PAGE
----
I think with all the breaks we’ve been having and have had so far in the month of November, we might as well just take the whole month off right? Not quite.
With the semester nearing its end, the classes, assignments, tests, and projects are certainly upping their level of difficulty. In addition to school, juggling three jobs has also been quite difficult. Time management is key and I’m still working on it. Hopefully Thanksgiving break will give me some time to catch up with all my classes since things have been getting a bit cluttered in my schedule.
Thankfully, the breaks we’ve had so far allowed me the opportunity to travel deep into the Floridian wilderness for some stellar astrophotography! Ocala National Forest is definitely one of my new favorite places in Florida just because of how beautiful it is at night. I mean, sure you have to drive like one hour and thirty minutes out of your way to get there, but you’re greeted by breath-taking views of our vast galaxy.
Stars and constellations make themselves known while the Milky Way comes out of hiding where you can see it with the naked-eye: I almost broke down and cried because of how beautiful it was. Because I was so far away from civilization, I had to be careful with my surroundings…which can be hard to do as you’re admiring the scenery around you.
I recommend traveling with a few friends, bring some snacks, and the proper photography gear if you decide on traveling to the vast expanse of Ocala National Forest. Keep checking the weather days in advance to make sure the weather will be clear and not cloudy. The first time I went, I drove so far that I somehow drove past the clear weather and found myself surrounded by fog: Not cool.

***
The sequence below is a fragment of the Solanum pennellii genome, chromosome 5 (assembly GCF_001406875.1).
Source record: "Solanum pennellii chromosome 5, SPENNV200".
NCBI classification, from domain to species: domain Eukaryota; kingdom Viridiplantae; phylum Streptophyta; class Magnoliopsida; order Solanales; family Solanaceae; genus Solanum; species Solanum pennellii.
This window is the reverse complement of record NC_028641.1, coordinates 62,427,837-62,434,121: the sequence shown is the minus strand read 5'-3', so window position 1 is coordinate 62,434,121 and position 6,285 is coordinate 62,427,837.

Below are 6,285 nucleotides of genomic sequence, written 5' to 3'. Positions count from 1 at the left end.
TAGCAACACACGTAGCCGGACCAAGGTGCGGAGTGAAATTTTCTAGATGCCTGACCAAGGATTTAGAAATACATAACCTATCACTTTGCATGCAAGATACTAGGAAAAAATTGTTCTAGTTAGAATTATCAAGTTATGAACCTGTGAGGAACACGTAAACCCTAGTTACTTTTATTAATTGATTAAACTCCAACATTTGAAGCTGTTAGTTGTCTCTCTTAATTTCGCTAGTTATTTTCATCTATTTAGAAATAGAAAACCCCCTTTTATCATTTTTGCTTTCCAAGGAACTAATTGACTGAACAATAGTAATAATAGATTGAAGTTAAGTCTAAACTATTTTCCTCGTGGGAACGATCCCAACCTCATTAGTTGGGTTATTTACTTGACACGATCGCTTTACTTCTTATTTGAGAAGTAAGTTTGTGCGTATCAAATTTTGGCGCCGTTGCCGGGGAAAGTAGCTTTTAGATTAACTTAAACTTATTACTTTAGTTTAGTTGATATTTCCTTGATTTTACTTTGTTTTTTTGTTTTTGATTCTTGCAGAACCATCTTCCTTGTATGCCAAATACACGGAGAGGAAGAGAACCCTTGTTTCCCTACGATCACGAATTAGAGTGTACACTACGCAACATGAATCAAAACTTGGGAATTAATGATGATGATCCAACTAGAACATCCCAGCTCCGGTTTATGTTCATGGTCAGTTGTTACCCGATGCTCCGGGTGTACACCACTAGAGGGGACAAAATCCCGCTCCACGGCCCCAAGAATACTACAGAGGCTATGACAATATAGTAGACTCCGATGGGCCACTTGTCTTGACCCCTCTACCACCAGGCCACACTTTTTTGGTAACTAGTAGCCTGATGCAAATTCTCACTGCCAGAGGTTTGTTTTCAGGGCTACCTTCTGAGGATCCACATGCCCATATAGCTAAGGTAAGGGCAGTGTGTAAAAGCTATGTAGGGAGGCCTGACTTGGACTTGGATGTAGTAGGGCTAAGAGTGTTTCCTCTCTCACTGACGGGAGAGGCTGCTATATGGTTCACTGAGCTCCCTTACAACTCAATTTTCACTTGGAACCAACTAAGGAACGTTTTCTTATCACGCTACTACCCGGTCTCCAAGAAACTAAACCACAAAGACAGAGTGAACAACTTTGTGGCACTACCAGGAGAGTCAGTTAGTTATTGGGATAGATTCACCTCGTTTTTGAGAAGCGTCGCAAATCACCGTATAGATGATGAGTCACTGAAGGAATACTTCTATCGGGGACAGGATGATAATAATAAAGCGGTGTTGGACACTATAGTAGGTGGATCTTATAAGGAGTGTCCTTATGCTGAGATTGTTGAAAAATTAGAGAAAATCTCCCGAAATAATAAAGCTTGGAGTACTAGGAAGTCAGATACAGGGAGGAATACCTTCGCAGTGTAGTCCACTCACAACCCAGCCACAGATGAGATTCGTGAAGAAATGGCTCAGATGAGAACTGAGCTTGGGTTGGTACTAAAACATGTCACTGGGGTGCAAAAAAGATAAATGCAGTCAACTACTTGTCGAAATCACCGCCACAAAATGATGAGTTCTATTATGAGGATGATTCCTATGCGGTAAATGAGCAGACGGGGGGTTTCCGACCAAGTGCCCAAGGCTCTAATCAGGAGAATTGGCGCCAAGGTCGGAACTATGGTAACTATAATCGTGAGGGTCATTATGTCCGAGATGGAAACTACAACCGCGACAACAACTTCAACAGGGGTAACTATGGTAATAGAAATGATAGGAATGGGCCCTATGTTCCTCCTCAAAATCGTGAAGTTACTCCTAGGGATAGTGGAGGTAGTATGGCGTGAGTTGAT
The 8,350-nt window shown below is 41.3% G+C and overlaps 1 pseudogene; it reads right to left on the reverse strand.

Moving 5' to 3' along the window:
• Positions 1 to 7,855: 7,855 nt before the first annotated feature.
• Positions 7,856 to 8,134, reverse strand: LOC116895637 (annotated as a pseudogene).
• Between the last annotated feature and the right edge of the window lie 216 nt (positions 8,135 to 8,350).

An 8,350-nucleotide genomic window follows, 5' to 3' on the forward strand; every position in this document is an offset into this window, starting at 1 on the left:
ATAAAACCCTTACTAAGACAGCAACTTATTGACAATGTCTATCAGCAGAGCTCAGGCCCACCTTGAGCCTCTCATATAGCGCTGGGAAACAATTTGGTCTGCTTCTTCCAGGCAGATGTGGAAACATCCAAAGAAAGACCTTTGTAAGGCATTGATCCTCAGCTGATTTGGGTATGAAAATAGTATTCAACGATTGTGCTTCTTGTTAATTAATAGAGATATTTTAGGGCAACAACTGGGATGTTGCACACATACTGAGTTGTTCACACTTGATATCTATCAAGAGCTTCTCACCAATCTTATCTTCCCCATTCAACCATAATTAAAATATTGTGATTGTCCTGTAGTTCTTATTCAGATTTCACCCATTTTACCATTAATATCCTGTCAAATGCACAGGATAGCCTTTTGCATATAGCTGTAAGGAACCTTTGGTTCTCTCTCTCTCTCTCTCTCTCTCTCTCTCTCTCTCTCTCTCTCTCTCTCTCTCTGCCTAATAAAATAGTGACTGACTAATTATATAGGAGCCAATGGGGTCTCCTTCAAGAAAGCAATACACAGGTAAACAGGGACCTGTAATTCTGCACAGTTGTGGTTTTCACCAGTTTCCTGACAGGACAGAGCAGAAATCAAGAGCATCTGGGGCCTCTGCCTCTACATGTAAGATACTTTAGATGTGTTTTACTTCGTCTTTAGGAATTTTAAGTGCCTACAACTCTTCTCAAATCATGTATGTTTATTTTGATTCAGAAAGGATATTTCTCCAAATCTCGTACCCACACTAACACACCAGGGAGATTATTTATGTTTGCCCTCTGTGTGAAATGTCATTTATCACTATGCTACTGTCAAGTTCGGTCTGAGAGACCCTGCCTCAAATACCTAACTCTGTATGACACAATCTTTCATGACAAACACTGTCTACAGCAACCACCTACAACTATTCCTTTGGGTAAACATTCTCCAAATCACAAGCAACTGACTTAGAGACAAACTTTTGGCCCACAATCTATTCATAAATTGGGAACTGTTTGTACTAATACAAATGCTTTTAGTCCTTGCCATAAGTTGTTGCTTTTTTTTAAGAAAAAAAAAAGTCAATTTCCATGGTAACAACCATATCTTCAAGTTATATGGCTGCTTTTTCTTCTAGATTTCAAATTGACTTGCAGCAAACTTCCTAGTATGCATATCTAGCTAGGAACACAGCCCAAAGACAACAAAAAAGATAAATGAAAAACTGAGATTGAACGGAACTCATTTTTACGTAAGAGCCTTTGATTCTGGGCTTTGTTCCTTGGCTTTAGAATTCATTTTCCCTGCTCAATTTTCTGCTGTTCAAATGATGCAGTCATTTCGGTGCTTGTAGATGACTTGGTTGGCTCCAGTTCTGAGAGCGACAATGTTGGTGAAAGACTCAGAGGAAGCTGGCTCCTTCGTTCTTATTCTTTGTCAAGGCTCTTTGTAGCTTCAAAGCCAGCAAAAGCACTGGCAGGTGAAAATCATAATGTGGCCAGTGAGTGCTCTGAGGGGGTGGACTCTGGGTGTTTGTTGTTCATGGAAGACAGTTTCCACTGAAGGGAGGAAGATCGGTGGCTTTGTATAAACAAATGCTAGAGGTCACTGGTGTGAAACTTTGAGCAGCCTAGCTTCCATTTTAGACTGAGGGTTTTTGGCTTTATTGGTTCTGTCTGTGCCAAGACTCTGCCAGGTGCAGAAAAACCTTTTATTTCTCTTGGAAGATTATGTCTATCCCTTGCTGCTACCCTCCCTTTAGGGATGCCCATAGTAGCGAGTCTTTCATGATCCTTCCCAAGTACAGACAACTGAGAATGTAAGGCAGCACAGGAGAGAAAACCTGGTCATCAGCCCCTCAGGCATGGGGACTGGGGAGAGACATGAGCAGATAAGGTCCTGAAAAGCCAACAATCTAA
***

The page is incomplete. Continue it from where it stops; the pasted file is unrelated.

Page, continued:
In the realm of photography, a camera that allows for manual control and a tripod are pretty much what you need shoot photos with. In your settings, try the following exposure settings:
- Shutter Speed: Between 20-30 seconds.There’s a thing called the “500/600 Rule” which basically involves taking either 500 or 600 and dividing it by your focal length, which is how wide you’re currently shooting (i.e. 16mm). The resulting number is the shutter speed you need to shoot at/below to stop the stars from “moving/streaking” in your image.
- Aperture: Try to open up your aperture to its widest setting. Most lenses can do f/3.5, while other lenses can do f/2.8. In the world of photography, 2.8 is wider than 3.5.
- ISO: This is your sensor’s sensitivity to light. The higher the ISO, the more light it captures. Keep in mind, the higher the ISO, the more likely you are to get noise in your images. Because my 5D Mark III can handle noise fairly well, I shot at ISO 2500.
If your photos turn out too dark, try increasing your ISO. Likewise, if your photos are too bright, consider decreasing your ISO to lower the amount of noise in your photo. Most importantly, set a 2 second delay after you press the shutter button. This will allow you to take the photo without having the camera move after you’ve touched it.
With that said, go out and have fun. That’s the most important thing!